June 24, 2011

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Charitable gifts help retired priest live out his faith

In this 2006 file photo, retired Father Herman Lutz, left, elevates a chalice during a Mass celebrated in the chapel of St. Paul Hermitage in Beech Grove. Concelebrating at the Mass was Father Henry Brown, right, who died in 2009. (File photo by Sean Gallagher)

In this 2006 file photo, retired Father Herman Lutz, left, elevates a chalice during a Mass celebrated in the chapel of St. Paul Hermitage in Beech Grove. Concelebrating at the Mass was Father Henry Brown, right, who died in 2009. (File photo by Sean Gallagher)

Special to The Criterion

Father Herman Lutz believes in using the gifts that God bestows upon us.

Most of all, he believes that a Christian has a purpose in life.

Even after retiring eight years ago, Father Lutz continues to spread the Good News of Jesus Christ wherever he goes.

Ordained a priest in 1958, Father Lutz attended St. Anthony School and Cathedral High School, both in Indianapolis.

After high school, he worked for an insurance company for a short time, but found the job unfulfilling.

Prayer helped Father Lutz to realize his vocation. He discerned his call to the priesthood after spending two years at St. John’s College in Collegeville, Minn.

There, he was able to explore the priesthood and, at the same time, be a regular college student.

He later transferred to Saint Meinrad Seminary in southern Indiana to begin formal studies for the priesthood. Four years later, he completed his priestly formation at the Pontifical North American College in Rome.

Recently, Father Lutz donated some outright gifts to the Catholic Community Foundation Inc. Outright gifts are gifts of cash, securities, real estate, insurance or personal property that can be restricted or unrestricted to defined ministries of the Church, depending on the donor’s wishes.

In the process, Father Lutz gave a restricted gift—a gift designated to a specific ministry—for the Society for the Propagation of the Faith. Unrestricted gifts are applied to the ministry areas of greatest need.

His generosity will reach people through missions of the Catholic Church in Africa, Asia and other remote areas of the world that await the Good News of Jesus Christ, who long to experience his hope and love.

“There will be some people who will never hear the Gospels so we need to reach out to them,” Father Lutz said.

Father Lutz also donated a restricted gift to the Bishop Simon Bruté College Seminary in Indianapolis. He recognizes that priests are at the heart of pastoral ministry, providing the life-giving care of the sacraments, prayer and spiritual direction.

Father Lutz is keenly aware of the urgent need for pastoral leaders who can lead people to salvation through the Gospel. His generosity and commitment will help form new priests.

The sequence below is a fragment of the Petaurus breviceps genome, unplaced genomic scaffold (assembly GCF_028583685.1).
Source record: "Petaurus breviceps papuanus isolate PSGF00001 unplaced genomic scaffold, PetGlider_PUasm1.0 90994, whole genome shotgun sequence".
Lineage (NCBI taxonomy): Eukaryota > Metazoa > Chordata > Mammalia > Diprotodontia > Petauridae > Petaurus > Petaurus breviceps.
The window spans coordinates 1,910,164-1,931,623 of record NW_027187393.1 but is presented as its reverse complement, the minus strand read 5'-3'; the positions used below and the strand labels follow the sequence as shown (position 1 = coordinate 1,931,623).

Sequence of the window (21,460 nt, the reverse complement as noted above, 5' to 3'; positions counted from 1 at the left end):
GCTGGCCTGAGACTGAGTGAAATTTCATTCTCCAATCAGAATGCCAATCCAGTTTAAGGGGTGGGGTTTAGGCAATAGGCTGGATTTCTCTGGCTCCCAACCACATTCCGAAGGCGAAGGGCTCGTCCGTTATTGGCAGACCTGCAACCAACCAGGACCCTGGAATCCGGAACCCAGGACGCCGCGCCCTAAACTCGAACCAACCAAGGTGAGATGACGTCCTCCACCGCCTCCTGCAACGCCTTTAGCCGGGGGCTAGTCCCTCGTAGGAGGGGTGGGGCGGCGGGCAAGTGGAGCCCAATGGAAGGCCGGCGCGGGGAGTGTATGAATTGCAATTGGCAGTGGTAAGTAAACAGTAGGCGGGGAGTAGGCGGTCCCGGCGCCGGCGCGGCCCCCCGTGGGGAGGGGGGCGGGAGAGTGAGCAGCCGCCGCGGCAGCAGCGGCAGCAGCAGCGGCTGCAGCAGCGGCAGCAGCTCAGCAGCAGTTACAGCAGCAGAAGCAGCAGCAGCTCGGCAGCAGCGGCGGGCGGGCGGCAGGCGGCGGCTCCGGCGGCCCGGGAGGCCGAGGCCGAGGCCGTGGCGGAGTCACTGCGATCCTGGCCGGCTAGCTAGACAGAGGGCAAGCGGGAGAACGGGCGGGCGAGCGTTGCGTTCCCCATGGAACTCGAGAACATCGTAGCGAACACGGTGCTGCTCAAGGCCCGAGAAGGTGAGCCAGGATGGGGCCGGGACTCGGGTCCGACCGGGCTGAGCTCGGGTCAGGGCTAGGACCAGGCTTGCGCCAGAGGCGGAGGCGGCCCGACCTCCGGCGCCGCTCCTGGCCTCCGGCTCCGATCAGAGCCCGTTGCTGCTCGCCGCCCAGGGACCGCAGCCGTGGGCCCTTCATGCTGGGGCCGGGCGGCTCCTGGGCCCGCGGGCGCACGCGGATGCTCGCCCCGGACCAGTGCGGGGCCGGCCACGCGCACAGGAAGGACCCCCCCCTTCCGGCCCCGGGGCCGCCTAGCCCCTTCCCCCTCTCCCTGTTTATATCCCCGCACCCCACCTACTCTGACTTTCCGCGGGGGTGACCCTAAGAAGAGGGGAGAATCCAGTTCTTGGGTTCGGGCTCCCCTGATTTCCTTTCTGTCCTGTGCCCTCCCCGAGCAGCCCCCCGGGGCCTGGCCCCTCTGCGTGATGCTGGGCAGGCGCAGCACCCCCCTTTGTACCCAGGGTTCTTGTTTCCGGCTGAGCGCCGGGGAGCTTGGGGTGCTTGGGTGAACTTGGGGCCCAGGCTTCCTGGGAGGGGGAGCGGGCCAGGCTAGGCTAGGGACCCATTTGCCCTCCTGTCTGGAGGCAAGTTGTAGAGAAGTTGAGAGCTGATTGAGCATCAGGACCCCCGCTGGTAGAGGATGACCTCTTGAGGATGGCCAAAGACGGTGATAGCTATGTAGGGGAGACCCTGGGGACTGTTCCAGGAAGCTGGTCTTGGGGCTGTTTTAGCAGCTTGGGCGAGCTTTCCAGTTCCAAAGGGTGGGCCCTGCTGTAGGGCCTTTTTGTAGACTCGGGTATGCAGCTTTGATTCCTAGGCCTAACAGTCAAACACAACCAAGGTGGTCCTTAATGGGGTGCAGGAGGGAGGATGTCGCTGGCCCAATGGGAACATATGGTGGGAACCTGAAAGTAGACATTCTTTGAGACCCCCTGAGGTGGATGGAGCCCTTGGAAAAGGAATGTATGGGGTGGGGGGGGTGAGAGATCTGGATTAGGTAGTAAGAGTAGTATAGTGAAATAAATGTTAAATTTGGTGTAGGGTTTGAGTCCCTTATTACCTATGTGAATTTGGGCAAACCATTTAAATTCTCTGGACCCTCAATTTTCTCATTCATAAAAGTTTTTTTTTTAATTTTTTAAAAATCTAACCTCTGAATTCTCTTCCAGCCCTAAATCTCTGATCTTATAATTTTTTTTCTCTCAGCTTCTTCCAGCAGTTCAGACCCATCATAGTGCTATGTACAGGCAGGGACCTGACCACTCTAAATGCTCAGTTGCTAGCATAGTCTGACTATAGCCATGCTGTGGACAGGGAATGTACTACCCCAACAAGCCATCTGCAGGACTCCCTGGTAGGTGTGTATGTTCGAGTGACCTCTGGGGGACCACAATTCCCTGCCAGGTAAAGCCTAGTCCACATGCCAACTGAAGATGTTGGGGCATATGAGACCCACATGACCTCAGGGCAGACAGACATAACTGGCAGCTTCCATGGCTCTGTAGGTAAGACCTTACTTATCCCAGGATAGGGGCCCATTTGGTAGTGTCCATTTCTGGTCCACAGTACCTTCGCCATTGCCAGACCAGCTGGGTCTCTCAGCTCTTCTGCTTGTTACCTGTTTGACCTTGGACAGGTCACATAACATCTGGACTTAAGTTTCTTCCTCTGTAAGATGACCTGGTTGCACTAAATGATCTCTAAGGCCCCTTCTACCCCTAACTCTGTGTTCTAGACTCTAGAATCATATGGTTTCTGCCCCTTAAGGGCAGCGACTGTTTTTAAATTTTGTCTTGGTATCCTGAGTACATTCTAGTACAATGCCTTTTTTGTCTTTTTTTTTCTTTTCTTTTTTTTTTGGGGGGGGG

“The Bishop Simon Bruté College Seminary is such a blessing,” Father Lutz said.

He believes we need more priests to spread the Good News of Jesus Christ to bring salvation. Father Lutz noted that at the end of Jesus’ time on Earth, just before his Ascension, he told the Apostles: “Go, therefore, and make disciples of all nations, baptizing them in the name of the Father, and of the Son, and of the Holy Spirit, teaching them to observe all that I have commanded you” (Mt 28:19-20).

“And that is exactly what the Apostles did,” Father Lutz said. “They traveled throughout the world, teaching, preaching and establishing new churches until the end of their lives. Faith is such a treasure.”

His gifts to the Society for the Propagation of the Faith and the Bishop Simon Bruté College Seminary preserve our faith and create a legacy for future generations of Catholics.

Father Lutz also continues to live his faith through the gift of his pastoral ministry.

At age 78, he still celebrates Mass, anoints the sick and hears confessions for the residents of St. Paul Hermitage, a retirement and nursing home facility in Beech Grove operated by the Sisters of St. Benedict of the adjacent Our Lady of Grace Monastery.

He also provides the sacraments to 40 to 50 Catholics at the Altenheim, a retirement facility in Indianapolis, who look to him for spiritual direction.

The Catholic Community Foundation has many options to support the work of the Church, and financially help the people that we serve.

If given the opportunity, most of us would like to leave a lasting legacy to the ministries that mean the most to us. Through more tax-favored ways of giving, more of us can experience the joy of making a difference.

If you would like more information or are interested in a confidential conversation regarding your planning goals, contact Ellen Brunner, director of planned giving, Catholic Community Foundation, Office of Stewardship and Development, at 800-382-9836, ext. 1427, or 317-236-1427 or e-mail her at ebrunner@archindy.org.

Also, visit the foundation’s website at www.archindy.org/ccf. †

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